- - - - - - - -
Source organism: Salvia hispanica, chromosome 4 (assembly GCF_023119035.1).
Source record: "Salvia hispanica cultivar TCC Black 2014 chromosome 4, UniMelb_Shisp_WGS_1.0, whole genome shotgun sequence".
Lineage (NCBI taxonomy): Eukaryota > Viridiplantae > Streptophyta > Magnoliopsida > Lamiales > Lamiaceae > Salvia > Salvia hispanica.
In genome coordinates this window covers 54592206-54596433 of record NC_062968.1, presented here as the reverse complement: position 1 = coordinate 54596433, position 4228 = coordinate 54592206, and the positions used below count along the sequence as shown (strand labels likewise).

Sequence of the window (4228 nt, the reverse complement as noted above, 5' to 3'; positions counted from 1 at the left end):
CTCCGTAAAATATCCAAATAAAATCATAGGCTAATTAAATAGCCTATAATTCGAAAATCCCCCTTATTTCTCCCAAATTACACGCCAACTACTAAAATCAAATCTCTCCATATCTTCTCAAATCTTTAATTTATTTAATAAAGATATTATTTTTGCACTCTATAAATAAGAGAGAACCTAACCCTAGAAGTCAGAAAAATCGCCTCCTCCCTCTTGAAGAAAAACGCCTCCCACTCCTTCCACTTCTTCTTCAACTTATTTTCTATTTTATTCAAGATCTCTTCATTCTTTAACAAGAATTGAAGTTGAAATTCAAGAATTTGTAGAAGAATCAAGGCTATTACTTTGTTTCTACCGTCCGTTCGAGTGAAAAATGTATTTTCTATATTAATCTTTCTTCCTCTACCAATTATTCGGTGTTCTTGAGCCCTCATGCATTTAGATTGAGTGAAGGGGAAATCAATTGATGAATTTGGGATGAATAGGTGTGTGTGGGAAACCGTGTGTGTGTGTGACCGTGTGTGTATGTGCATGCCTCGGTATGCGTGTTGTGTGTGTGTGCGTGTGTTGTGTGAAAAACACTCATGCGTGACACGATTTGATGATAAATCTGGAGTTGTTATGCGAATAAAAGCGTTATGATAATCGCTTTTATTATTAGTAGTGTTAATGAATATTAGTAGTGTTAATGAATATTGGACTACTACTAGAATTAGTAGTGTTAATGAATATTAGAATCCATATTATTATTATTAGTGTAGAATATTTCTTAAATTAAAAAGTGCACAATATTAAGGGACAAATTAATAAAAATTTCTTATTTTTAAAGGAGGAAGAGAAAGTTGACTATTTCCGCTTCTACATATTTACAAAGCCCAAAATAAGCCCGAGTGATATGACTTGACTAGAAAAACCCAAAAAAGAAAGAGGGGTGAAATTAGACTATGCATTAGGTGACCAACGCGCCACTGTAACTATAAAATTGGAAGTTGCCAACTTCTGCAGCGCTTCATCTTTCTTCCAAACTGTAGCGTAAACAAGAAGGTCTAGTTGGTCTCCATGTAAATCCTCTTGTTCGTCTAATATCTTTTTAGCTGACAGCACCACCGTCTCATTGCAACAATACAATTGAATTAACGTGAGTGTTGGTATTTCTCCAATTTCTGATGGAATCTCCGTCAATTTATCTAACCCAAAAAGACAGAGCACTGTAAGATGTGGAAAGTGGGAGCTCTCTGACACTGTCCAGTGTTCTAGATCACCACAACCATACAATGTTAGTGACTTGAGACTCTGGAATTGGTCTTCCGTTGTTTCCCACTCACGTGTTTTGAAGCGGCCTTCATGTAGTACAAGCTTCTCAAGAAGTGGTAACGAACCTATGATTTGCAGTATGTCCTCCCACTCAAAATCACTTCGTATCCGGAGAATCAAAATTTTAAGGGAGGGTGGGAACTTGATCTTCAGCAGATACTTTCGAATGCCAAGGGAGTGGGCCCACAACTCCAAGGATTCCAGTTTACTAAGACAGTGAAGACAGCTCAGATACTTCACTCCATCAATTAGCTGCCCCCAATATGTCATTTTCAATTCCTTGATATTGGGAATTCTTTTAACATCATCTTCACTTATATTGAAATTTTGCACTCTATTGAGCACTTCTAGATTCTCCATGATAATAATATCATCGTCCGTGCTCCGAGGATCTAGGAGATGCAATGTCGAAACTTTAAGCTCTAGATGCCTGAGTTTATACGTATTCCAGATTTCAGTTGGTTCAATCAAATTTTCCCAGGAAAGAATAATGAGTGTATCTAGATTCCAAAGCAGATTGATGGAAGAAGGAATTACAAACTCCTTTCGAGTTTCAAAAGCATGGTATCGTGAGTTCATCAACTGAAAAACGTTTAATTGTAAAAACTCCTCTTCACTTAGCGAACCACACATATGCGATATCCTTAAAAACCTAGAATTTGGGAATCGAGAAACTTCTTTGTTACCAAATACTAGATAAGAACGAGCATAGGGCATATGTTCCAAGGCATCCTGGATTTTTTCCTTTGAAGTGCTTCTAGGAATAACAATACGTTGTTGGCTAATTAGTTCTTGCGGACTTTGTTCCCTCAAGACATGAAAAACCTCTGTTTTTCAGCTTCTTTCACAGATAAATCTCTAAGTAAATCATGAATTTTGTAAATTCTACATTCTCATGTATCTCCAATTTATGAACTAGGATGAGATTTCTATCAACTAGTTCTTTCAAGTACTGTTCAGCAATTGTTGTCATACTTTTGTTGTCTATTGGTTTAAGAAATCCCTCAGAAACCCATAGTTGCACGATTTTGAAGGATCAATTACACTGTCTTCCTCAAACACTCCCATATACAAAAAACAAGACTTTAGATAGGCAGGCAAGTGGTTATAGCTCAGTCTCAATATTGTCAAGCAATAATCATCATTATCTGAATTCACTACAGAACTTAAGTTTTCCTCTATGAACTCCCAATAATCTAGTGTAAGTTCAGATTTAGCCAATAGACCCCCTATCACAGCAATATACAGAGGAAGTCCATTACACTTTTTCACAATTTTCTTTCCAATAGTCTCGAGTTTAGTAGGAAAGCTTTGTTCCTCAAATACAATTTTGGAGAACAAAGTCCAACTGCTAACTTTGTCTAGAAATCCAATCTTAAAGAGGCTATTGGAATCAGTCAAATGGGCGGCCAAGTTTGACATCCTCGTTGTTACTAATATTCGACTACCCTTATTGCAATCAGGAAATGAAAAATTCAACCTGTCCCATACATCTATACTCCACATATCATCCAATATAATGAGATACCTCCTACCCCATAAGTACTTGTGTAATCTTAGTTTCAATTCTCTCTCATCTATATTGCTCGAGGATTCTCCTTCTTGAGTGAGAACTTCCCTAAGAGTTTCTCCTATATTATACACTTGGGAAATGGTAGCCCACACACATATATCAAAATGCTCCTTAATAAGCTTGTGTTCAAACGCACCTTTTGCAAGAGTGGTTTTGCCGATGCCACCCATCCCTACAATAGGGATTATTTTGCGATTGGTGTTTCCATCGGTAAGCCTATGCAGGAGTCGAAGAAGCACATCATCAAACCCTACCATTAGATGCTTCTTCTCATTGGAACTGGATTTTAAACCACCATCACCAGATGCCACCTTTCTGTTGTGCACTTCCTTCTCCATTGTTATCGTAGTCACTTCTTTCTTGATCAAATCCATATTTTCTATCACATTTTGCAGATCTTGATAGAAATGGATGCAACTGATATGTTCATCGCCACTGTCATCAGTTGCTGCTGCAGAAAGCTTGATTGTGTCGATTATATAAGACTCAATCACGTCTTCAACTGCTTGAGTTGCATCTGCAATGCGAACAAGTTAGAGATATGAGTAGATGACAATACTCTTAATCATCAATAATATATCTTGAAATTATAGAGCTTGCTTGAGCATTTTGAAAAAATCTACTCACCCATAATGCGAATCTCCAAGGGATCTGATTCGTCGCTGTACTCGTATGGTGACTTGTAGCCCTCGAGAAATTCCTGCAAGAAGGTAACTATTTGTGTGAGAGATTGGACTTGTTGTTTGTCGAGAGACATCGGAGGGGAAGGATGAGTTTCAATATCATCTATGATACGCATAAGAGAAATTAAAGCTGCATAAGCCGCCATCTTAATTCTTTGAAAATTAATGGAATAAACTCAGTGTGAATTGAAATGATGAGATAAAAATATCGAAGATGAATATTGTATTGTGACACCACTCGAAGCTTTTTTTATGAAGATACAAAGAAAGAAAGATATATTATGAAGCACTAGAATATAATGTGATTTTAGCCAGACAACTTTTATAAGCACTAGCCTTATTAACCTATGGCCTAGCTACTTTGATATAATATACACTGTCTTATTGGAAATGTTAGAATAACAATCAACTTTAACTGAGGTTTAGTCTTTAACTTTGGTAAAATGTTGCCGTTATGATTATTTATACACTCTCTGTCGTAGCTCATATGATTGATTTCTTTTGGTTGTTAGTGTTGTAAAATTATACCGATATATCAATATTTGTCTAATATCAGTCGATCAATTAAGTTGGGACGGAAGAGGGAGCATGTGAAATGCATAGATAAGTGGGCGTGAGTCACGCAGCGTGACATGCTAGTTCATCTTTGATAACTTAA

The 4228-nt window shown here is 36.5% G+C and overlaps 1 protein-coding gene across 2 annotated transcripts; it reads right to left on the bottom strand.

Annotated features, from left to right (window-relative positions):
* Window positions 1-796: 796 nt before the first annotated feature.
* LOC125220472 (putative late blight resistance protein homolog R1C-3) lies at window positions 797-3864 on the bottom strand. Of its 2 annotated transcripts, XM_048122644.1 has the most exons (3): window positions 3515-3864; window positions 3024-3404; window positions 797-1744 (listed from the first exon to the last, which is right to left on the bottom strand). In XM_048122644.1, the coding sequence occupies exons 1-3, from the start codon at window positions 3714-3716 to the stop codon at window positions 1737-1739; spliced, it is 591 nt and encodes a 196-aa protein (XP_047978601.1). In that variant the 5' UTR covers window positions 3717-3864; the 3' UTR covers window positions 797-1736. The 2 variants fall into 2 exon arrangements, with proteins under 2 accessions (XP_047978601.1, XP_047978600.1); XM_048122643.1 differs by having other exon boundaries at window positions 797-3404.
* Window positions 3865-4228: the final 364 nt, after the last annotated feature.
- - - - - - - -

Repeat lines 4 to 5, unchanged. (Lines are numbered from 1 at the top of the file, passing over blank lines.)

In genome coordinates this window covers 54592206-54596433 of record NC_062968.1, presented here as the reverse complement: position 1 = coordinate 54596433, position 4228 = coordinate 54592206, and the positions used below count along the sequence as shown (strand labels likewise).

Sequence of the window (4228 nt, the reverse complement as noted above, 5' to 3'; positions counted from 1 at the left end):